WikiLeaks on Thursday released 287 documents of what it called “the Spy Files,” a trove of files exposing the reach of the global surveillance industry.
The documents – brochures, manuals, catalogs and other literature – offer a glimpse into the clandestine world of spying technology used by governments and the companies that supply them.
While some of the information was previously published in a Wall Street Journal piece about the burgeoning retail market for surveillance tools, Thursday's release in conjunction with six other organizations paints a composite of just how difficult it is for the world's citizens to truly protect their privacy.
One video from the release shows a promotion by the Hacking Team, which advertises a remote control "stealth system for attacking, infecting and monitoring computers and smartphones."
The whistle-blower site said Thursday’s release was just the beginning of data from more than 160 intelligence contractors.
Meanwhile, The Washington Post, one of the organizations with which WikiLeaks said it was working to uncover the surveillance market, wrote in detail about a spy tech bazaar. It was dubbed the Wiretappers’ Ball and held in a Bethesda, Maryland, hotel in October. It was attended by representatives of 43 countries and several U.S. government agencies, including the FBI, the Secret Service, the IRS and even the Fish and Wildlife Service. They reportedly came as customers.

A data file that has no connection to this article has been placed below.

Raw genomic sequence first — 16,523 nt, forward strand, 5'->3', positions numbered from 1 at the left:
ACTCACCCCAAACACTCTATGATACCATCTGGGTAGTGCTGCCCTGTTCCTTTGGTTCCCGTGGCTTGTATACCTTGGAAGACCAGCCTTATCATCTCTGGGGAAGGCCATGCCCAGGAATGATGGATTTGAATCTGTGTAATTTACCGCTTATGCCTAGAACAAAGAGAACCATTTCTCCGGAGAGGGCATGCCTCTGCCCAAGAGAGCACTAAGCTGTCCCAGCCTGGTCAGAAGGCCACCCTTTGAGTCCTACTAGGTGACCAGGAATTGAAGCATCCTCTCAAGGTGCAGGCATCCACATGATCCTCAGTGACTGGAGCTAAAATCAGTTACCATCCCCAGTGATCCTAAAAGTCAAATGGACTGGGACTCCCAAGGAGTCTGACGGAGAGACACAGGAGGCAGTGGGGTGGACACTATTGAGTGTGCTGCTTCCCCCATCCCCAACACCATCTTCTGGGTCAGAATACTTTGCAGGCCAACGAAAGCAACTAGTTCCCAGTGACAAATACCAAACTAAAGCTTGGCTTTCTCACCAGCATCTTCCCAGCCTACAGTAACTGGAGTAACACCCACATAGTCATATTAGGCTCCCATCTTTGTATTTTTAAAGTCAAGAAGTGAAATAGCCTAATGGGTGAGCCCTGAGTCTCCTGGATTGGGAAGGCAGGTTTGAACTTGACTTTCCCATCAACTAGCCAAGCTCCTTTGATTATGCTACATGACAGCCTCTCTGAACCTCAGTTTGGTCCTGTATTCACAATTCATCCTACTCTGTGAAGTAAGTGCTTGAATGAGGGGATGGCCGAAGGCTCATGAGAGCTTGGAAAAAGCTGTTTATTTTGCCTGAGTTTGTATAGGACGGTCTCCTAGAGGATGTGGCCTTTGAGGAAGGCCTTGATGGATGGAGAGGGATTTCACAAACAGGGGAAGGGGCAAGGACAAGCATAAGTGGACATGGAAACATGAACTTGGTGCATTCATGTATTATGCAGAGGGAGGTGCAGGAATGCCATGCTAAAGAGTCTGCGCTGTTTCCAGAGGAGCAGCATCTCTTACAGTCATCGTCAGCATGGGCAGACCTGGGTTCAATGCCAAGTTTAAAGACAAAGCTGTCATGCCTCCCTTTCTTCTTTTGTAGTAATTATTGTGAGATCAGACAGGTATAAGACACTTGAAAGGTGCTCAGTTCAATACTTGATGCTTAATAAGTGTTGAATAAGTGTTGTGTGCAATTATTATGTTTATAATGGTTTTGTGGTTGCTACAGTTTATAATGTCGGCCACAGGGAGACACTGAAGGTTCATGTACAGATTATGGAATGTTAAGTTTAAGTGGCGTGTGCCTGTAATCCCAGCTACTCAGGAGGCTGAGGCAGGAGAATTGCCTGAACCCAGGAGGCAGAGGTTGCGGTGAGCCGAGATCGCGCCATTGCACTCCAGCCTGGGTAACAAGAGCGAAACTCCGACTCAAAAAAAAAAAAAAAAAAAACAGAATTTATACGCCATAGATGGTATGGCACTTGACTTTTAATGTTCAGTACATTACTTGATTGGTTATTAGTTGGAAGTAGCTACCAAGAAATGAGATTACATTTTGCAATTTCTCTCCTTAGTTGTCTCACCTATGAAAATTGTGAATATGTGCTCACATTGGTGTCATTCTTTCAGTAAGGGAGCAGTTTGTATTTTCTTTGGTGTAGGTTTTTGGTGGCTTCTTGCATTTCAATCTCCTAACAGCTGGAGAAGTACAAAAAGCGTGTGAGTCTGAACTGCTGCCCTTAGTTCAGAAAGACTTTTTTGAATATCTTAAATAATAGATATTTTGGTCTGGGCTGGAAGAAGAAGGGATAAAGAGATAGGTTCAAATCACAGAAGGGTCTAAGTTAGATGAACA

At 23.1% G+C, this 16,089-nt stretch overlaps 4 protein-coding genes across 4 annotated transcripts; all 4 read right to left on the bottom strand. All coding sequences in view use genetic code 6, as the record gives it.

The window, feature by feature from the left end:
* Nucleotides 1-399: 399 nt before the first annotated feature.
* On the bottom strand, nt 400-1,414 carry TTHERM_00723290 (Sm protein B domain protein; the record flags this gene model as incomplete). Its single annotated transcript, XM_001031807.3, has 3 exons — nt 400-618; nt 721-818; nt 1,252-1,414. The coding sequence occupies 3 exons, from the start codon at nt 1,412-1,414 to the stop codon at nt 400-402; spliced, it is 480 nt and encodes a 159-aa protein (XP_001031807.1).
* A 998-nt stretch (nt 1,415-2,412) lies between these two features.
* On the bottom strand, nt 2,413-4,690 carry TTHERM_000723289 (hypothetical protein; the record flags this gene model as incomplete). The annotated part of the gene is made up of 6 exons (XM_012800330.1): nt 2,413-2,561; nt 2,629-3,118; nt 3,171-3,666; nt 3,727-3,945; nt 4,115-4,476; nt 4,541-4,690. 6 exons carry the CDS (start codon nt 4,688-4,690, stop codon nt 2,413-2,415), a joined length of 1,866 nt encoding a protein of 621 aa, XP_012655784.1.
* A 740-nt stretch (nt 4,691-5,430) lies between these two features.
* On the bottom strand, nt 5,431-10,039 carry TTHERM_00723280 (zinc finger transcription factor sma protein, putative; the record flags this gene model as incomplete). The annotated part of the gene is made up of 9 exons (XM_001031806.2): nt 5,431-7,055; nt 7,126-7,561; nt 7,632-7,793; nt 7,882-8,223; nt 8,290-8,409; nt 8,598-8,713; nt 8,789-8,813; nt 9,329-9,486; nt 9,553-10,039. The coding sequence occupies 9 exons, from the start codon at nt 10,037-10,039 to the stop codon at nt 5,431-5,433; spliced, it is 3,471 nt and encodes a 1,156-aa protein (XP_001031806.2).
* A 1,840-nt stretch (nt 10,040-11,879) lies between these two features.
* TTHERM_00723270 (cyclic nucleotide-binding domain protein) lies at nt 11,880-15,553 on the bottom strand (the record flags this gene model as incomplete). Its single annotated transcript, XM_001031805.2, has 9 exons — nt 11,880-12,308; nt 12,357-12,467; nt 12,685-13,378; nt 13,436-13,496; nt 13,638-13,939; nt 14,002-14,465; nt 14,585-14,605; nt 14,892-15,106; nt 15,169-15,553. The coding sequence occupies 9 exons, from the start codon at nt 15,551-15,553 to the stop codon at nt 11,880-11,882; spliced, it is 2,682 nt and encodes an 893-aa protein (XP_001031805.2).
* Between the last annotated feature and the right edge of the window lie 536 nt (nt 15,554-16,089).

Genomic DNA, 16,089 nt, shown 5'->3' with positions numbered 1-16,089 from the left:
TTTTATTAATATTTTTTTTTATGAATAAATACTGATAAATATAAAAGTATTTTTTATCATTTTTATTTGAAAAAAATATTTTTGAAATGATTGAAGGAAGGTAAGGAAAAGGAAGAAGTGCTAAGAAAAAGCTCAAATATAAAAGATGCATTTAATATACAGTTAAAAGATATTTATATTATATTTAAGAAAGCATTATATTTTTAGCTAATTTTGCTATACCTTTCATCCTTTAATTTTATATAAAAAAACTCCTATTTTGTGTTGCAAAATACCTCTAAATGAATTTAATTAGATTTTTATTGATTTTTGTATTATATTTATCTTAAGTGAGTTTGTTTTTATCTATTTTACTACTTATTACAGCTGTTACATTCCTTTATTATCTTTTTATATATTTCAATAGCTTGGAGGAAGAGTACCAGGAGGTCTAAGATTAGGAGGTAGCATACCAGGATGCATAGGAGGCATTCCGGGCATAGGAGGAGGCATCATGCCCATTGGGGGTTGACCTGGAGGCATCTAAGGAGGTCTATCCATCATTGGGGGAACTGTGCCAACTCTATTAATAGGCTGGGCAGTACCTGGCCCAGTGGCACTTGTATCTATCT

While “lawful interception” techniques are being debated in America, many of the same techniques and more robust means of surveillance are being fervently traded over public but strictly controlled channels, according to the newspaper.
“People are morally outraged by the traditional arms trade, but they don’t realize that the sale of software and equipment that allows oppressive regimes to monitor the movements, communications and Internet activity of entire populations is just as dangerous,” Eric King of Privacy International, a UK advocacy group in favor of limited state surveillance, told the Washington Post.
In October, WikiLeaks announced that it was temporarily stopping publication to "aggressively fundraise."
Since publishing a cadre of confidential U.S. diplomatic cables late last year, the site has been crippled by a financial blockade enacted by Bank of America, VISA, MasterCard, PayPal and Western Union.
The latest WikiLeaks data-dump comes days before the site’s founder, Julian Assange, is scheduled to appear before the Supreme Court of the United Kingdom. The hearing would be the third stage of the 40-year-old Australian's appeal against extradition to face allegations of rape, sexual molestation and unlawful coercion by two women he met on a visit to Stockholm in August 2010.